Nationwide Class Action Law Firm

  1. Home
  2.  » 
  3. Wage & Hour Litigation
  4.  » Have you been working hours that you weren’t paid for?

Have you been working hours that you weren’t paid for?

On Behalf of | Feb 3, 2021 | Wage & Hour Litigation

Many hourly workers unknowingly are underpaid for the work that they do. For example, they may not be paid minimum wage, they may not be getting the overtime pay that they are entitled to or they may be working through paid breaks.

If you are working in a restaurant, bar or you are an hourly worker in another industry in Pennsylvania, it is important that you understand how wage and hour law applies to you. In doing so, you will be able to take action against your employer if they are underpaying you and even gain back pay that you are owed. The following is an overview of wage and hour laws in Pennsylvania.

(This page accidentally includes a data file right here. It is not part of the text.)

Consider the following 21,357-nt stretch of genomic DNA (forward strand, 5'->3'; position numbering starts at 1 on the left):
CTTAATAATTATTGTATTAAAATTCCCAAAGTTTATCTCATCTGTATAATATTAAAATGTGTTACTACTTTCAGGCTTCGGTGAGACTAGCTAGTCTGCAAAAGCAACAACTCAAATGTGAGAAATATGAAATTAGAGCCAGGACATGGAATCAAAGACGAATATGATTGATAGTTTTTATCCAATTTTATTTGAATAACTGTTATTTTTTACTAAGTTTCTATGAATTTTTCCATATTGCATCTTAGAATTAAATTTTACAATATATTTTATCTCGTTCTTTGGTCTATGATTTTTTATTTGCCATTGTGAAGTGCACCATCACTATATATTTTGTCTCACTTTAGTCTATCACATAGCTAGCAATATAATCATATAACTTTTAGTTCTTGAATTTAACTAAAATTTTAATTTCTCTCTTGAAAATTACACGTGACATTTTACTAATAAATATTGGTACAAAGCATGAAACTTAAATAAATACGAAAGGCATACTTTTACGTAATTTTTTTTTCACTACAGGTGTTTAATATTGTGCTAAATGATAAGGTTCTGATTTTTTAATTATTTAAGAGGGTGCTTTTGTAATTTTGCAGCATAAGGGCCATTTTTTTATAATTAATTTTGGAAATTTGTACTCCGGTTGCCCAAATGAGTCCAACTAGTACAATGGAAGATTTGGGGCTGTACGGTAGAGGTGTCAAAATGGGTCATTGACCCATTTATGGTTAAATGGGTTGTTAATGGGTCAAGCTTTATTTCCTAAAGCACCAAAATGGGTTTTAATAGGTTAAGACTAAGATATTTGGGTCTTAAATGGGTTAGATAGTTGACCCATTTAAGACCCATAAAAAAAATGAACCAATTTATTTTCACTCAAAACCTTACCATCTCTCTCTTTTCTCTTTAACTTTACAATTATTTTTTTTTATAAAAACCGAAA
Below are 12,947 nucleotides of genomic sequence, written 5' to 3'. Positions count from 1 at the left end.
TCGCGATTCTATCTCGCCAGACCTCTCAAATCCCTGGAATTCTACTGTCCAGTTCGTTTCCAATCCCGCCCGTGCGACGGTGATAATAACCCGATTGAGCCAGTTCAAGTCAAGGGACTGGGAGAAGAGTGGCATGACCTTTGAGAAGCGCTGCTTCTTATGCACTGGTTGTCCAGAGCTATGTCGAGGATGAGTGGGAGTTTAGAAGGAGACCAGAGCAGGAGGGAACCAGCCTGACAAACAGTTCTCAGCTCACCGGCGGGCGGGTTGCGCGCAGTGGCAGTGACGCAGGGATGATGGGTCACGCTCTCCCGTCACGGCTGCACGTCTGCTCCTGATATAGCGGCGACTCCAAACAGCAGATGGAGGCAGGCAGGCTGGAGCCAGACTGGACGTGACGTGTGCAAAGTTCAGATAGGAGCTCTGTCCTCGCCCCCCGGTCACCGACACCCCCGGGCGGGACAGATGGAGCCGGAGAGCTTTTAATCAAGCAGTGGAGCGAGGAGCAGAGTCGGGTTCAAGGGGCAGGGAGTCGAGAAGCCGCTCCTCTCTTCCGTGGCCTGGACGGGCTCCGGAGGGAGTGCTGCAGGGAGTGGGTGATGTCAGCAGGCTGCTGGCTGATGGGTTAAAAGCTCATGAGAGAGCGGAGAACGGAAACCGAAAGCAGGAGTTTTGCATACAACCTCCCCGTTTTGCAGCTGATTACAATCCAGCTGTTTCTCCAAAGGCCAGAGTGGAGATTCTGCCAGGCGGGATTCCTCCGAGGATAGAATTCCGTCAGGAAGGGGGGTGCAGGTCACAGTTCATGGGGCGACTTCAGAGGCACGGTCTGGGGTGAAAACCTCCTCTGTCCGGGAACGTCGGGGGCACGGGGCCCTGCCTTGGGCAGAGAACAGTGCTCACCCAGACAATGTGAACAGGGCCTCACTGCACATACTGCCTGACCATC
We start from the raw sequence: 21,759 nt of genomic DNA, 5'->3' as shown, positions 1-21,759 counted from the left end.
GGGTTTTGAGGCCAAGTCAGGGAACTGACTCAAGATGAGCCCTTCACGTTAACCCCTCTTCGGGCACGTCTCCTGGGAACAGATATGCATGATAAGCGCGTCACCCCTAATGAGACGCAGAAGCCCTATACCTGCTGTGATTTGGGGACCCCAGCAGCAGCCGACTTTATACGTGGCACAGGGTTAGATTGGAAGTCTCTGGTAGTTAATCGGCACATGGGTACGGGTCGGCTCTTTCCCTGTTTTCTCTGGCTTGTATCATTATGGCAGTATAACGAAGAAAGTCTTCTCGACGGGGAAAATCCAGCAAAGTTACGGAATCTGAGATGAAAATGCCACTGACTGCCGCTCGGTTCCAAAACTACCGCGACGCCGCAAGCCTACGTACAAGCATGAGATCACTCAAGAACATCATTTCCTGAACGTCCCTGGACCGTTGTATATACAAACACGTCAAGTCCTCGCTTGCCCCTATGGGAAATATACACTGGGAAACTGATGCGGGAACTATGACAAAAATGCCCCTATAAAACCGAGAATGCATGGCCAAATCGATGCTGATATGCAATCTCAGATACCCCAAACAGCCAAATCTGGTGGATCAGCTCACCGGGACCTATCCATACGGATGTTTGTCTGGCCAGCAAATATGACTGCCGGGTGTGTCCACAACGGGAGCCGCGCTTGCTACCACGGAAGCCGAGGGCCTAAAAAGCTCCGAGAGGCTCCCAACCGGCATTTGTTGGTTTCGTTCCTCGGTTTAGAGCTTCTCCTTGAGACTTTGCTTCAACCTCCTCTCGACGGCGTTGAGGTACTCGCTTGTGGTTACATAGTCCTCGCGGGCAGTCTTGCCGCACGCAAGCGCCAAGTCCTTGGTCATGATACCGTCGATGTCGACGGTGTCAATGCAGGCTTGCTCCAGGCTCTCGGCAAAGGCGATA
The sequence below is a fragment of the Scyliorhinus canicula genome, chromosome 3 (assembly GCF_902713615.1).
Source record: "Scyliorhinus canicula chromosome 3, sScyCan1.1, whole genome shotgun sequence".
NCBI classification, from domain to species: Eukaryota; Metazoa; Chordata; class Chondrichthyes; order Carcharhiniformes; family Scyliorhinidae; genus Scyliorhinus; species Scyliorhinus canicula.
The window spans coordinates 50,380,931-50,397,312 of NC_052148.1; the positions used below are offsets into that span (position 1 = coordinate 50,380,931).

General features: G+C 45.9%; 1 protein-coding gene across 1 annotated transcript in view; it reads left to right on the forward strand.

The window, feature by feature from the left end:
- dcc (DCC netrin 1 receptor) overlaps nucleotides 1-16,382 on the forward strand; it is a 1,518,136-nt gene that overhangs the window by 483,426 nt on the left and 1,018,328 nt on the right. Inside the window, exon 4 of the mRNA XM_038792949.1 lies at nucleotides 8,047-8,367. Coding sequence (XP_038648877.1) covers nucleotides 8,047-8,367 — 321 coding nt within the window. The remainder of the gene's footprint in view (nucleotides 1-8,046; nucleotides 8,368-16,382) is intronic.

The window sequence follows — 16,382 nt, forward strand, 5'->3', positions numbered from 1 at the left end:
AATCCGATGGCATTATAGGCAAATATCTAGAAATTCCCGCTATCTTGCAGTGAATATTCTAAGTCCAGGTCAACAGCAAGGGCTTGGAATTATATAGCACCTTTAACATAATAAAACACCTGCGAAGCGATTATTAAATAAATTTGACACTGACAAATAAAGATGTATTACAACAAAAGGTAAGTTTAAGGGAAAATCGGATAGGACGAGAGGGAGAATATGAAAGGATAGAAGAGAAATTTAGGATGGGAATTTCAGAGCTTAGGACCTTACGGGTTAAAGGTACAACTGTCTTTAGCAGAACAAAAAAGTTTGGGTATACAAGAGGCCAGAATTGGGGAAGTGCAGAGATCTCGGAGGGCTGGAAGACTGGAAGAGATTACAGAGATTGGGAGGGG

The minimum wage in Pennsylvania

The minimum wage in Pennsylvania is currently set to $7.25. This applies to all non-exempt employees — workers who do not earn a salary and tend to have manual tasks rather than involvement in corporate decision-making.

Non-exempt employees have the right to overtime pay

As a non-exempt employee, you must be paid at least $7.25 for the first 40 hours you work in a given workweek. However, any hours worked over 40 must be paid at the overtime rate, which is 1.5 times your normal rate of pay.

Your employer is not allowed to offer comp time in place of payment

Some employers try to offer employees time off as compensation for not paying overtime pay. However, this is not legal. You always have the right to get 1.5 times your normal rate of pay if you are asked to work overtime.

Should I be paid for breaks?

Your employer does not have to offer breaks if you are over 18. However, if your employer offers a break that is less than 20 minutes, you must be paid for this break.

If you believe that you have not been paid what you deserve for the work that you have done, it is important that you take action to gain back pay owed by your employer.